In sitting down this week to write a Space Opera-y short story, I started generating a lot more non-fiction than fiction. As the story focused on the fusion rockets of two freighters (note that this is important for the reader to understand, so they can have an Ah Ha! moment when The Problem presents), I wrote a page for my own benefit on the equations behind the drives, their strength in real-world rocket terms, etc. Not technobable; I didn’t care to write how the mechanical underpinnings worked. I needed to know what the capabilities were, and I didn’t want to have it be an ass-pull I’d always need to refer back to. This way, I have an equation, and my numbers, and we’re good to go.
Then reading a few book reviews, and a short piece on genre tropes, got my mind thinking on what I want to communicate in my writing. Both what’s important to me to express, and what’s important to me as a reader, in what I enjoy. There’s the idea that I will be picking on themes that either intrigue me, or that bother me on a fundamental level. In other words, I write space battles because I’m entertained by space battles, and because I hate the idea of pointless violence and need to explore what drives us to the point of dropping rocks accelerated to 300km/sec on a planet.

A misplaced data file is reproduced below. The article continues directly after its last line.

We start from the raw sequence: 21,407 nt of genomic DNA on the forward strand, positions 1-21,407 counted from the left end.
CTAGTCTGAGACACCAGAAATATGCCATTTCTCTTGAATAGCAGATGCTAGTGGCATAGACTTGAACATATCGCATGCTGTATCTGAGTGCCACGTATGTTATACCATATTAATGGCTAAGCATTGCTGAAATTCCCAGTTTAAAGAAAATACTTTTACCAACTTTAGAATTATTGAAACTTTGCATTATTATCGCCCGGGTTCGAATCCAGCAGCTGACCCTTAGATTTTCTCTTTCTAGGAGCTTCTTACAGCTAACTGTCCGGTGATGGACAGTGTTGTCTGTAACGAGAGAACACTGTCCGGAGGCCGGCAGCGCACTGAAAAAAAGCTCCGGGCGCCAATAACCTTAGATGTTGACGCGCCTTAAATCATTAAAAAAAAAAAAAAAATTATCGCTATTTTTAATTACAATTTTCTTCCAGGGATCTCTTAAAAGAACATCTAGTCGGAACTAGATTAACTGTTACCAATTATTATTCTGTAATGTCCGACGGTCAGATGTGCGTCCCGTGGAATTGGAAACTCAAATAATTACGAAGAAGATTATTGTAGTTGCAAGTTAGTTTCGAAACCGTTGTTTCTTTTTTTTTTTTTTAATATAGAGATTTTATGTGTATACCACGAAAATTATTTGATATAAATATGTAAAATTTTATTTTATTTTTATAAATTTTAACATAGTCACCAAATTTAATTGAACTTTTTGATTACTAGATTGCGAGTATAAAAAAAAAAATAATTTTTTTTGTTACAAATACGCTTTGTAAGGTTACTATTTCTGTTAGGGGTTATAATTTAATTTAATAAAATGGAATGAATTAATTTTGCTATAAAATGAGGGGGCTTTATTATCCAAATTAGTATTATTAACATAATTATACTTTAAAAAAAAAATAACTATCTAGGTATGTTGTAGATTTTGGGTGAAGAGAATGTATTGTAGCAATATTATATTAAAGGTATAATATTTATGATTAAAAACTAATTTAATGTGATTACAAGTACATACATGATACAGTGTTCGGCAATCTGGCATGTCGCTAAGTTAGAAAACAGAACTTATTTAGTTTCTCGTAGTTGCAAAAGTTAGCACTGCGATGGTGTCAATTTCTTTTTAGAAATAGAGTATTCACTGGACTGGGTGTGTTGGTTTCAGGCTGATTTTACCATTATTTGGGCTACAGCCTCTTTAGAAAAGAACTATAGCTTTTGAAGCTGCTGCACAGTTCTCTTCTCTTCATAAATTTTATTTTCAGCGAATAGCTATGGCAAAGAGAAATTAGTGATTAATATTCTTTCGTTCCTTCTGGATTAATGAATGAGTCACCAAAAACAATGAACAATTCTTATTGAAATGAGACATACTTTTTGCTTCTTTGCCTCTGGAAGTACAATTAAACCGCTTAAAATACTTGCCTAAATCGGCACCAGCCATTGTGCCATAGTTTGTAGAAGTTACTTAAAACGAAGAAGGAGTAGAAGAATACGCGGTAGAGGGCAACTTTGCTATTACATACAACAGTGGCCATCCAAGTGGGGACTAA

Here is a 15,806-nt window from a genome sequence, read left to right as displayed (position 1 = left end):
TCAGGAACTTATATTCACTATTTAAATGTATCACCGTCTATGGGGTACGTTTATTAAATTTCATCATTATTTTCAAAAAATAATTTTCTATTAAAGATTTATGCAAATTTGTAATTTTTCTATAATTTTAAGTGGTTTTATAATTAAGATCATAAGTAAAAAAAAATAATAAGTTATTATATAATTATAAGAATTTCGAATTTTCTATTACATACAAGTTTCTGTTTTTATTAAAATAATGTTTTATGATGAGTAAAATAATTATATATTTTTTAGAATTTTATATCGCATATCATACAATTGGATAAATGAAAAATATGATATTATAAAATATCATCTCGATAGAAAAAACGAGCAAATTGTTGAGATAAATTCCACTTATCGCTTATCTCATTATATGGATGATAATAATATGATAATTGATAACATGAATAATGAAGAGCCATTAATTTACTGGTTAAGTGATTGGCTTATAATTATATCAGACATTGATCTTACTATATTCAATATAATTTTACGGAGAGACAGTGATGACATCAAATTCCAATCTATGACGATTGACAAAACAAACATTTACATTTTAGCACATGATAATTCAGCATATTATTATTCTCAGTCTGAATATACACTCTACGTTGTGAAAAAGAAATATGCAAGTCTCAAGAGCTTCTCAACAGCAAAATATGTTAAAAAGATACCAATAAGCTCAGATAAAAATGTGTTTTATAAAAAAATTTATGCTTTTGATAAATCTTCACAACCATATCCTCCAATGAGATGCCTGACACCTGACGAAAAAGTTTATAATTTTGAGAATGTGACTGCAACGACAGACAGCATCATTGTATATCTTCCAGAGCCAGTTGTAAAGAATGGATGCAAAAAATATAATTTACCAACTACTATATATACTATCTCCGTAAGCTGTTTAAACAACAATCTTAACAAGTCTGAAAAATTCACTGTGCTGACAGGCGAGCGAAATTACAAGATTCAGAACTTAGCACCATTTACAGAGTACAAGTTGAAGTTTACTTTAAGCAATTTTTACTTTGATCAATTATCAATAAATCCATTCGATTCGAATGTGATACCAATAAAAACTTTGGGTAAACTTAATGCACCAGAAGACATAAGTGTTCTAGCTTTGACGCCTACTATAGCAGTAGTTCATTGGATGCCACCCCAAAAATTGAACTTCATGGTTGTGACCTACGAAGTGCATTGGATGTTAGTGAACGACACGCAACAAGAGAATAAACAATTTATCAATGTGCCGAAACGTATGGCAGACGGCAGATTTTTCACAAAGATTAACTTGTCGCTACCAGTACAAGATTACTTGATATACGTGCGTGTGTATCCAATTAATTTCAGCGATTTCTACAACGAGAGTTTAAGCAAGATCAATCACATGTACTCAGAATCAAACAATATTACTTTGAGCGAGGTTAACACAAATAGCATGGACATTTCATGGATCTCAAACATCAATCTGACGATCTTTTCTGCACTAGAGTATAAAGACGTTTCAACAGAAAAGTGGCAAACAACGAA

So I wrote down the themes I like, what I want to explore, and what I want to bring out in my writing.
Looking over that and the previous notes from before, I had written 3 times more words about my writing than I had in the story. And that’s not counting this post! But this wasn’t to dodge witting a story; each time I could re-approach where I left off with a fresh sense of purpose and energy, and exceeded my word counts for those sprints.
There’s times when I just need to get another idea down and out on paper to sharpen what I’m already working on.